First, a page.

Mapping Brazil - Contemporary Arts

The 2015 update on contemporary arts in Brazil - by Luísa Duarte
Artist Carla Zaccagnini juxtaposes two magazine covers, inviting the viewer to trace the connections between these two distinct yet comparable periods by learning about the political and economic crises that occurred between their cover dates of 1956 and 2009.


The field of contemporary art in Brazil is growing and maturing, but it still suffers from an imbalance of forces between the different agents that form what is known as the art circuit. The most developed, professionalised sector of the great network that forms this circuit is undoubtedly the market. Art fairs and galleries are run competently; they are plural, they are international, and they have the capacity to galvanise the public and create a lasting culture of art collecting. The market also operates strategically, effectively collaborating to assure artists visibility in exhibitions at different institutions in Brazil and other countries.

Brazil has two annual art fairs: Sp-Arte (first held in 2005) and ArtRio (since 2011). But while its galleries and fairs are strong, Brazil’s art circuit still has a number of weak links. A fair is just one vector in an art circuit. The economic and cultural value of an artwork is established by a network of multiple agents – galleries, collectors, curators, art schools, public reception, museums, institutions, journalists, critics. The market has its place in this network, validating artists and their work, but in an off-kilter circuit such as Brazil’s, it can tend to outbalance the other agents. This is not the market’s fault; it is increasingly effective in the job that it does. The problem lies in other parts of the circuit. In a scenario where museums and institutions are weak, where there are few public collections and archives and where there are limited openings for art critics, it is necessary to reflect and project a route forward where the forces are better balanced.

One of the biggest concerns today in Brazil is that burgeoning professional artists who are picked up by the market find that the naturally slow maturing of their work tends to be hampered (and here I would also point a finger at curators looking for “new names”).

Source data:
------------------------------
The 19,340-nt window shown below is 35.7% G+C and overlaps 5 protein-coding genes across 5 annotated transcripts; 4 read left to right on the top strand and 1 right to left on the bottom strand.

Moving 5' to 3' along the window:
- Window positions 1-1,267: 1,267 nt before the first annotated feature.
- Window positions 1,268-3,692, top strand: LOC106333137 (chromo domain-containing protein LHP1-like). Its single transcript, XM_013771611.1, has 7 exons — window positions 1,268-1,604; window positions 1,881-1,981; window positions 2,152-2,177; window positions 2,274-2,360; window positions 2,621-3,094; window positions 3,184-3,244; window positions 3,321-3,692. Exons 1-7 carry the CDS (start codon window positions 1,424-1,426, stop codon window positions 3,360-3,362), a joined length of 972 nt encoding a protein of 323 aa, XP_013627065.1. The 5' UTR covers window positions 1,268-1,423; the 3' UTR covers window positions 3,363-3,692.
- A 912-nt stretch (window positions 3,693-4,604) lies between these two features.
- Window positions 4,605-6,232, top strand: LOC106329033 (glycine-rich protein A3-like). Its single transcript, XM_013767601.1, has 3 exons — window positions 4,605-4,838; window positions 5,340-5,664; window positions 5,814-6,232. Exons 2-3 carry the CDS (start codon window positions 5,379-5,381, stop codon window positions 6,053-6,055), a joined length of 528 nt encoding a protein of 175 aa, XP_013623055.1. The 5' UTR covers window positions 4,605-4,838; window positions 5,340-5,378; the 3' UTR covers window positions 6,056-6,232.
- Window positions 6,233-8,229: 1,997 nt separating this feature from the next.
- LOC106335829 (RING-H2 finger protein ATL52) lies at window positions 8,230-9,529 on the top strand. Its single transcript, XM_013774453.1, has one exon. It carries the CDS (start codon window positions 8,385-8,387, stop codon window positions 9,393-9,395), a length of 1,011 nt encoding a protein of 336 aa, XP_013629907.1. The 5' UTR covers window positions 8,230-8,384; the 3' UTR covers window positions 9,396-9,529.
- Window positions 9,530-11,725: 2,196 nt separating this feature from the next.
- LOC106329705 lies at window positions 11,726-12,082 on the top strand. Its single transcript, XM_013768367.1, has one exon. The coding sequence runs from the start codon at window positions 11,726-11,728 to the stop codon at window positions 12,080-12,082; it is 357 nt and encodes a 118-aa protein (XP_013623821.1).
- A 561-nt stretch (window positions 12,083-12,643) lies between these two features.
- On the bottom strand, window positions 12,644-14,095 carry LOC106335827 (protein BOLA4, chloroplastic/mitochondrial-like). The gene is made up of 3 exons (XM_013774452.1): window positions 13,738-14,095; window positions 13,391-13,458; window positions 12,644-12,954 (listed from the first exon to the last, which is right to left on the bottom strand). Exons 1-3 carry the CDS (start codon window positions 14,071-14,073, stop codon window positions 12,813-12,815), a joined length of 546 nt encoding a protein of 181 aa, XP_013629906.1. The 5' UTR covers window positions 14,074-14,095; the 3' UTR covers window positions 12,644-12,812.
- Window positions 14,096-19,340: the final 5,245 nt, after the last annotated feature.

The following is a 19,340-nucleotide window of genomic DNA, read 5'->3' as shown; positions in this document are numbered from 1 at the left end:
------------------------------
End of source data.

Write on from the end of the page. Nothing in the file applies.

If the quality of the art produced by Brazilian artists has been and still is what makes this country such an important player in the international art scene, the country’s institutional weaknesses – its dearth of policies to assure the long-term functioning of exhibition spaces and for building up public archives – are at least partially responsible for the current situation, where some of its most appreciated art gains more consistent and varied visibility abroad than at home.

Since 2010, a number of social organisations have been created –public-private partnerships that allow an institution’s management and budget to be shared by the state and private enterprise. Two examples of this management model, both in Rio de Janeiro, are Casa França Brasil and MAR.

The Brazilian art circuit is energised by an extremely active group of artists, curators, critics, teachers, theorists, managers, gallery owners and collectors. Despite countless difficulties, this is a vibrant, expanding field. Brazil is a country of continental proportions with a population of almost 200 million. Yet unfortunately culture is not yet seen as strategic for the growth and development of Brazil or Brazilian society either symbolically or financially.

While Rio and São Paulo are the primary centres of art in the country, with São Paulo being the stronger of the two, there are other cities like Porto Alegre, Florianópolis, Recife, Brasília, Salvador, Fortaleza and Belém that play host to many important artists, curators and teachers, and have also developed some influential institutional and/or independent projects. A prime example is Inhotim, in the state of Minas Gerais, whose private collection of contemporary art, which is open to the public, now constitutes one of the most significant collections of its kind in the world.

In 2015, after several years of economic growth and optimism which permeated the whole country and therefore the art scene as a whole, prompting a whole host of critical reflections, Brazil is now in the throes of a serious economic and political crisis. Evaluating the impact of this on the sector – its creative production, market and institutions – will have to be left to a future mapping. 

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